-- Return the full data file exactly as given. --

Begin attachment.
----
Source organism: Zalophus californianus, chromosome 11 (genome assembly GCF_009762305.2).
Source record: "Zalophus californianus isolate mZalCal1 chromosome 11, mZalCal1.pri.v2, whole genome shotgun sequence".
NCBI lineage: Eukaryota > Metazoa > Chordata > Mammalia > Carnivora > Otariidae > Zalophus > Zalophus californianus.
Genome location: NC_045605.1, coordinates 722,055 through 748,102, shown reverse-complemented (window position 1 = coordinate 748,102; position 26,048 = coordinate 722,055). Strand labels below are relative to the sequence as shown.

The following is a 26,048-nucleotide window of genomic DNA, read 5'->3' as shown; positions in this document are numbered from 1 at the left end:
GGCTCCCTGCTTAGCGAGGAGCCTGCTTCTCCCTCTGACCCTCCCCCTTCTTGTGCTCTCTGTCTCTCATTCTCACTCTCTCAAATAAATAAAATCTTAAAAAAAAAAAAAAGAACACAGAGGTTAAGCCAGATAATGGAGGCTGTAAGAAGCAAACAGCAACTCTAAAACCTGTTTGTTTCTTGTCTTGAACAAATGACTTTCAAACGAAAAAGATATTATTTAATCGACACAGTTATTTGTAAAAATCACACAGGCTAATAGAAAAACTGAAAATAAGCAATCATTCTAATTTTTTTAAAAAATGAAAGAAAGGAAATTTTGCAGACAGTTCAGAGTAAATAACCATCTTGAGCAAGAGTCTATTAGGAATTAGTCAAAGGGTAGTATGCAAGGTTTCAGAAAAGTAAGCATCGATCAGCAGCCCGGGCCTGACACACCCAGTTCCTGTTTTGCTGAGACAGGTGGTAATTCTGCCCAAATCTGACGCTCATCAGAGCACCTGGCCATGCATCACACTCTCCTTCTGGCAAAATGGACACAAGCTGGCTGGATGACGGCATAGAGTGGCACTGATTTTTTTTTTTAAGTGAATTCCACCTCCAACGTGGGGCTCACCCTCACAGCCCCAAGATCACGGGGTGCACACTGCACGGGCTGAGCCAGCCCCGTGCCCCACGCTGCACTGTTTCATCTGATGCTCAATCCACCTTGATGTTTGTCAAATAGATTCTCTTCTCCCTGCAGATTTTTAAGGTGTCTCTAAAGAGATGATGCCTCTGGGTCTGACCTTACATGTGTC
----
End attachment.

Source organism: Zalophus californianus, chromosome 11 (genome assembly GCF_009762305.2).
Source record: "Zalophus californianus isolate mZalCal1 chromosome 11, mZalCal1.pri.v2, whole genome shotgun sequence".
NCBI lineage: Eukaryota > Metazoa > Chordata > Mammalia > Carnivora > Otariidae > Zalophus > Zalophus californianus.
Genome location: NC_045605.1, coordinates 722,055 through 748,102, shown reverse-complemented (window position 1 = coordinate 748,102; position 26,048 = coordinate 722,055). Strand labels below are relative to the sequence as shown.

The following is a 26,048-nucleotide window of genomic DNA, read 5'->3' as shown; positions in this document are numbered from 1 at the left end:
GGCTCCCTGCTTAGCGAGGAGCCTGCTTCTCCCTCTGACCCTCCCCCTTCTTGTGCTCTCTGTCTCTCATTCTCACTCTCTCAAATAAATAAAATCTTAAAAAAAAAAAAAAGAACACAGAGGTTAAGCCAGATAATGGAGGCTGTAAGAAGCAAACAGCAACTCTAAAACCTGTTTGTTTCTTGTCTTGAACAAATGACTTTCAAACGAAAAAGATATTATTTAATCGACACAGTTATTTGTAAAAATCACACAGGCTAATAGAAAAACTGAAAATAAGCAATCATTCTAATTTTTTTAAAAAATGAAAGAAAGGAAATTTTGCAGACAGTTCAGAGTAAATAACCATCTTGAGCAAGAGTCTATTAGGAATTAGTCAAAGGGTAGTATGCAAGGTTTCAGAAAAGTAAGCATCGATCAGCAGCCCGGGCCTGACACACCCAGTTCCTGTTTTGCTGAGACAGGTGGTAATTCTGCCCAAATCTGACGCTCATCAGAGCACCTGGCCATGCATCACACTCTCCTTCTGGCAAAATGGACACAAGCTGGCTGGATGACGGCATAGAGTGGCACTGATTTTTTTTTTTAAGTGAATTCCACCTCCAACGTGGGGCTCACCCTCACAGCCCCAAGATCACGGGGTGCACACTGCACGGGCTGAGCCAGCCCCGTGCCCCACGCTGCACTGTTTCATCTGATGCTCAATCCACCTTGATGTTTGTCAAATAGATTCTCTTCTCCCTGCAGATTTTTAAGGTGTCTCTAAAGAGATGATGCCTCTGGGTCTGACCTTACATGTGTC